Visit Machu Picchu: A Solo Traveler’s Essential Guide

Only when you set foot in the majestic and bewildering Machu Picchu city that you understand how little you understand. Hidden away, an hour away from Machu Picchu village and Aguascalientes, the Incas’ establishment is truly a world wander. As such getting to the epic scenery and ruins was is quite a challenge and exhausting journey, if you are a solo traveler, and especially if you travel on a budget.

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When I was researching for my trip to Peru, visiting Machu Picchu was at the top of my bucket list, but I couldn’t figure the best way of getting there, as there was so much information about the famous Salkantay trek, and I knew 5 days of trekking and camping at hundreds of dollars was not my preferable way of traveling. So, I decided to leave it all to chance and decide once I am in Peru. Now, that I have hiked up Machu Picchu mountain, and explored the Incas’ empire, I have got all the essential information, so you could decide what’s the best way for you to explore this magnificent and mysterious site

Visiting Machu Picchu on a Budget

1 Cusco – Hidroelectrica – Aguascalientes, 2 – 3 days’ trip

This is the cheapest route, but not the easiest or quickest and the route I have chosen.

All tours and trips to Machu Picchu leave from Cusco. Early in the morning a couple of friends and I got on a mini van, we booked the day before, to Hidroelectrica point, 6 hours from Cusco. This trip is not for those with a sensitive stomach or car sickness, as the road is a long and winding one with most drivers driving extremely fast. There are a few stops on the way for bathroom, stretching your legs and snacks.

Finally you arrive to Hidroelectrica, where you could grab lunch at this open buffet and start walking by the train tracks  for 3 hours through the jungle. No worries, you won’t be walking by yourself, you’ll meet many other fellow travelers hiking to the village. It is quite safe and since you begin at noon, walking is at daylight and you will arrive to the village at around 6pm. After checking in to your hostels, head out to the ticket office to purchase the bus ticket to Machu Picchu. I recommend booking a round-trip ticket, especially if you plan on hiking up Machu Picchu and Wuayna picchu mountains. The hike from Aguascalientes takes about 3 hours and then 3 hours more to climb up 2,000 stairs to Machu Picchu, up different sized stone steps, in a rainy and foggy weather. A round-trip bus ticket costs around $24, totally affordable.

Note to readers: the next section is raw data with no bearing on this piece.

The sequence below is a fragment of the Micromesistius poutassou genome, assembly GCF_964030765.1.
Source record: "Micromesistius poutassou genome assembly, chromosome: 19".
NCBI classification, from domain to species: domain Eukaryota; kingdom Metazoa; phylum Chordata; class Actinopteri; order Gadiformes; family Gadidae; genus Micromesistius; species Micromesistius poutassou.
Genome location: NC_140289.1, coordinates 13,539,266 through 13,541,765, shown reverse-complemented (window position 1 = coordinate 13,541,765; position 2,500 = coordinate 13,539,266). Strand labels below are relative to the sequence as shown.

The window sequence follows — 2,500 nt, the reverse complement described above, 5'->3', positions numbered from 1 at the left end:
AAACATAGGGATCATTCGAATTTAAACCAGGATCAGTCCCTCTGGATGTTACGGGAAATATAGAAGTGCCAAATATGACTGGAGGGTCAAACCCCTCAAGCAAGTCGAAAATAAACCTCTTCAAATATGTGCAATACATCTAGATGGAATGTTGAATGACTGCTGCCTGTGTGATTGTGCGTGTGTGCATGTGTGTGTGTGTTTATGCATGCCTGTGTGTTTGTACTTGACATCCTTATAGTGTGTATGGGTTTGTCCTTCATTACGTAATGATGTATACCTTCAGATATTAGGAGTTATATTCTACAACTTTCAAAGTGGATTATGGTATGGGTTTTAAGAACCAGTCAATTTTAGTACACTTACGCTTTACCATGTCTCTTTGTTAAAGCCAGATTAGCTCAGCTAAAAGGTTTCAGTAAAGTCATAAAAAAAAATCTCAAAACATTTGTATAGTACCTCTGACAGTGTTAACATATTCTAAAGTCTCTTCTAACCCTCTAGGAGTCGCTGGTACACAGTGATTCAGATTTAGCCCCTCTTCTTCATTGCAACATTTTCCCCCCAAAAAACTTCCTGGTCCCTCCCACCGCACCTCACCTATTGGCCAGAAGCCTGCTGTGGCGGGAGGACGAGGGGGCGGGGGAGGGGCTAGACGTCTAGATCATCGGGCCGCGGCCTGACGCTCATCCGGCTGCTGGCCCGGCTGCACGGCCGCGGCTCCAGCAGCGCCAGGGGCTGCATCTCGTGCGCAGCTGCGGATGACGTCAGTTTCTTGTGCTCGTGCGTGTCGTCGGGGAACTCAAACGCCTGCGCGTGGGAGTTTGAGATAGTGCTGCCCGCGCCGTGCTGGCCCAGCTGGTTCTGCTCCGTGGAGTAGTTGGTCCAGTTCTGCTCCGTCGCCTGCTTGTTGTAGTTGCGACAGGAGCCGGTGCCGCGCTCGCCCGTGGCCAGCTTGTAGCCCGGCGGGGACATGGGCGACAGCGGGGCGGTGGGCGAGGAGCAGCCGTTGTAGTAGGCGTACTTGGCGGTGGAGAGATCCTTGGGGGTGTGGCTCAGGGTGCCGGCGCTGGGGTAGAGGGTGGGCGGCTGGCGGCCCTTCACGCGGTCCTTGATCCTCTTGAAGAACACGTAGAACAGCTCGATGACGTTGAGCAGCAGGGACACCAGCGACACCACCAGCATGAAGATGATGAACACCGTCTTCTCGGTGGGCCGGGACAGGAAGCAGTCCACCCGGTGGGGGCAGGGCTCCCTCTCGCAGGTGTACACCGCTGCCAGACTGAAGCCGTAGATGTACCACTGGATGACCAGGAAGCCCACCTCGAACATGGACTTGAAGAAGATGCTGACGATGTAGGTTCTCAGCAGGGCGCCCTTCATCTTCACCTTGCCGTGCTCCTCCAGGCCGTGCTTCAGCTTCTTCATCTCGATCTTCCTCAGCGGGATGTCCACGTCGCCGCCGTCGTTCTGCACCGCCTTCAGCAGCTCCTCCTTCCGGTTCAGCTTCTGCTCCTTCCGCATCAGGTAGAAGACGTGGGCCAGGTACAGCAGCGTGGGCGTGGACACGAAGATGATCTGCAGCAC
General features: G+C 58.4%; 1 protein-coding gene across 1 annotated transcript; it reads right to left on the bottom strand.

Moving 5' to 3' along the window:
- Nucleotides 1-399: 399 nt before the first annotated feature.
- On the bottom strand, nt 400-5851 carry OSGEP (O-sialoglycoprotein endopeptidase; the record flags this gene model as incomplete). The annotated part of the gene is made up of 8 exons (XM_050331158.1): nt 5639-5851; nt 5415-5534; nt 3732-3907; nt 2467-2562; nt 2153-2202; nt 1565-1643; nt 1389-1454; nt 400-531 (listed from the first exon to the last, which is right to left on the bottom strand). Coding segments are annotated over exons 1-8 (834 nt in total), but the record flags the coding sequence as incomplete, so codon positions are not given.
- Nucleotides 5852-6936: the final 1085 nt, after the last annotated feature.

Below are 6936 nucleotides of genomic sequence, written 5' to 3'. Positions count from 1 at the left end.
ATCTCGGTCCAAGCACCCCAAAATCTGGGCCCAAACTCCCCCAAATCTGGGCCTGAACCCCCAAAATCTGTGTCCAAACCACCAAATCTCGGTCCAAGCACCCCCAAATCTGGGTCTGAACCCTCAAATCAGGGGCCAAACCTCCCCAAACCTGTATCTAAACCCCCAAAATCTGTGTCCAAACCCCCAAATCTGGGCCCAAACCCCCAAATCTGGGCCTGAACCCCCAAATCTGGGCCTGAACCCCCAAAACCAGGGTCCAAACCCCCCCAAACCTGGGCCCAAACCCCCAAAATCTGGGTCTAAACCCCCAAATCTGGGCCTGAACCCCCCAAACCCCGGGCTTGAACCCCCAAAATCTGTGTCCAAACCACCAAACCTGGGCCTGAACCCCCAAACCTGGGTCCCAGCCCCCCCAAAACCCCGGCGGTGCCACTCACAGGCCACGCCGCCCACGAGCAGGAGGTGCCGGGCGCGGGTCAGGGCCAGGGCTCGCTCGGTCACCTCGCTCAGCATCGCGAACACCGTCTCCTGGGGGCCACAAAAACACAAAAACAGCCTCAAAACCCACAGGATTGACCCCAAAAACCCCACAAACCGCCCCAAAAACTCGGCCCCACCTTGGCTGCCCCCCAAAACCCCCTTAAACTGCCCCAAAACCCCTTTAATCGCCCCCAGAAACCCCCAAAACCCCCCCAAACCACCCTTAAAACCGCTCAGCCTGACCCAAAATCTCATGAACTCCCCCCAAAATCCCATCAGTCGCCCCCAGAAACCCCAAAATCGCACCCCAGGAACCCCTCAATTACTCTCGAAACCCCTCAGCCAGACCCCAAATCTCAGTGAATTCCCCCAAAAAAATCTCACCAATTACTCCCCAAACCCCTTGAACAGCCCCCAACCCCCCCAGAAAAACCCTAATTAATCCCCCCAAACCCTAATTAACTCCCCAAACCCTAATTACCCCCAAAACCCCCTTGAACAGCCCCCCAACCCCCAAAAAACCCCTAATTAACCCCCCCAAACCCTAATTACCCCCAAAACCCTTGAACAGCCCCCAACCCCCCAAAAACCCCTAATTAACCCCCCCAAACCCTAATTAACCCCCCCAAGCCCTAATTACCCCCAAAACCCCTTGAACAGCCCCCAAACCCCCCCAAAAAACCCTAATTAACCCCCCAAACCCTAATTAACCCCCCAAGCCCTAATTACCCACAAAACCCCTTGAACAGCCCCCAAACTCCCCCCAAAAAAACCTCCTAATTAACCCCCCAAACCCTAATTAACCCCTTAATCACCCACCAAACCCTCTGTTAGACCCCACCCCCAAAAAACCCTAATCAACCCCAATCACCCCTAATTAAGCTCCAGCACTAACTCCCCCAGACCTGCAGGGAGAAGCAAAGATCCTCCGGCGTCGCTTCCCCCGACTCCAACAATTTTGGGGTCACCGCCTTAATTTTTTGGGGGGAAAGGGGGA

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After getting down from Machu Picchu I entered the archaeological site and was found it to be one of the most beautiful, spectacular sites I have ever had the chance to visit.

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As I was walking around the site, there were many tourist groups that chose not to hike up any mountain! and comfortably explore the site with a tour guide.

 

The day hike to Machu Picchu is quite tiring; the mini vans leave from hidroelectrica at exactly 3pm, so if you want to leave the same day you visit Machu Picchu, you will need to run through the site, and all the way back to the meeting stop. So, I decided to stay another night in Aguascalientes and return to Cusco the following day, after having breakfast, exploring the city market and buying some snacks for the long trip back.

2 Cusco – Ollantaytambo – Aguascalientes

another possible and relatively cheap way of visiting Machu Picchu, is by train from Ollantaytambo, a very important village in the Incas empire and home to amazing archaeological site. You can reach this village via public bus from Cusco or get off there at the end of your day trip to the Sacred Valley.

3 Cusco – Machu Picchu by train

For travelers on a tight schedule with more than $100 to spare for a 2 hours’ ride, a direct train will take you straight from Cusco to Machu Picchu pueblo.

4 Cusco – Machu Picchu multi-day trekking

One can also book one the famous Inca Trails, a few good months in advance for a few hundred dollars and trekking through the Sacred Valley to Machu Picchu. This is the most expensive and challenging way in my opinion.

At the end it all depends on your budget, fitness level and of course time limitations. Either way, every route is perfectly safe for solo travelers, especially female travelers, and it will be an unforgettable and mind-blowing experience.

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* I visited Machu Picchu in April, so it was the end of the rainy season, but it was pouring rain and very foggy in the morning in Machu Picchu, clearing up at noon. So definitely bring a good rain coat.

** While you can be flexible with your trip to Peru and Cusco, tickets to Machu Picchu must be booked in advance, as early as possible, because it is flooded by tourists at all times.

 

 

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